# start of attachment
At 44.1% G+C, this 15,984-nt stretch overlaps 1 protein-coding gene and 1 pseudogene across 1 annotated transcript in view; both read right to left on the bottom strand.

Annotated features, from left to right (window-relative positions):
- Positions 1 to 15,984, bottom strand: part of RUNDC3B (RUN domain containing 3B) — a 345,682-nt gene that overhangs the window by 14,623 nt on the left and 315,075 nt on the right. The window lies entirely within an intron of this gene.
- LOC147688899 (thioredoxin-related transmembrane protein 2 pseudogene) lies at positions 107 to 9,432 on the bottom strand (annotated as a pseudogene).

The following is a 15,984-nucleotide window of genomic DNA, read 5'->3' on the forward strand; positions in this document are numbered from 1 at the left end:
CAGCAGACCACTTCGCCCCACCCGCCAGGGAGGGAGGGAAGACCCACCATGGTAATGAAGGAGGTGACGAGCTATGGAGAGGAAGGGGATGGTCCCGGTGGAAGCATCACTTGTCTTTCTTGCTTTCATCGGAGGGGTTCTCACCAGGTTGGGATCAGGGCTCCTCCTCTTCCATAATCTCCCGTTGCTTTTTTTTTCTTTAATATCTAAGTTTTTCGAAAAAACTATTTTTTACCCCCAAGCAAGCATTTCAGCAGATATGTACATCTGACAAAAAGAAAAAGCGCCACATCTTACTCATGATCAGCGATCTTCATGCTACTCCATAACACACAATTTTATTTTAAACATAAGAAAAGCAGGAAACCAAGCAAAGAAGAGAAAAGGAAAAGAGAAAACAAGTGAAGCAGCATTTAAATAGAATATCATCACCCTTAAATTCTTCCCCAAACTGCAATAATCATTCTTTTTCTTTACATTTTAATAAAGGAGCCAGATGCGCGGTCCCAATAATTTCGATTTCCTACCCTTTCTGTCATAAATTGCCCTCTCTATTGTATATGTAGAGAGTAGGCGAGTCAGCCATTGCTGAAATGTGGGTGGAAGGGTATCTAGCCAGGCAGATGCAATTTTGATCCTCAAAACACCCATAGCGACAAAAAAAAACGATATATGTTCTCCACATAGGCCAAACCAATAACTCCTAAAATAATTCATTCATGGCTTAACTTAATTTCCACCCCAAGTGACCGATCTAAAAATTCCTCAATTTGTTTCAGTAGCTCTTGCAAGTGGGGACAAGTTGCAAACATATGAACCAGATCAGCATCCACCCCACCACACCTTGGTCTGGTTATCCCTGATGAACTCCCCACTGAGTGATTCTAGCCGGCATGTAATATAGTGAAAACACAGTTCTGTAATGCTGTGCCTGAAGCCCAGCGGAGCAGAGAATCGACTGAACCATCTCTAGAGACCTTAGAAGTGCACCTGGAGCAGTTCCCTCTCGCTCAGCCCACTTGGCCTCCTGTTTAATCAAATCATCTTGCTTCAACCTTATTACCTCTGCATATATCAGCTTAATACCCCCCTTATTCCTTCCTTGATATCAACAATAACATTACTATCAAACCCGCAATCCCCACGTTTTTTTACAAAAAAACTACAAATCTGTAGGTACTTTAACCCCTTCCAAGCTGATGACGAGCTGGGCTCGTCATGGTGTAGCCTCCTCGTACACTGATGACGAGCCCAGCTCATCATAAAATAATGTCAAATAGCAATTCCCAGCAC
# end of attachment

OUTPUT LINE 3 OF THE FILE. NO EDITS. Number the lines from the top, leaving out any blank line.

- Positions 1 to 15,984, bottom strand: part of RUNDC3B (RUN domain containing 3B) — a 345,682-nt gene that overhangs the window by 14,623 nt on the left and 315,075 nt on the right. The window lies entirely within an intron of this gene.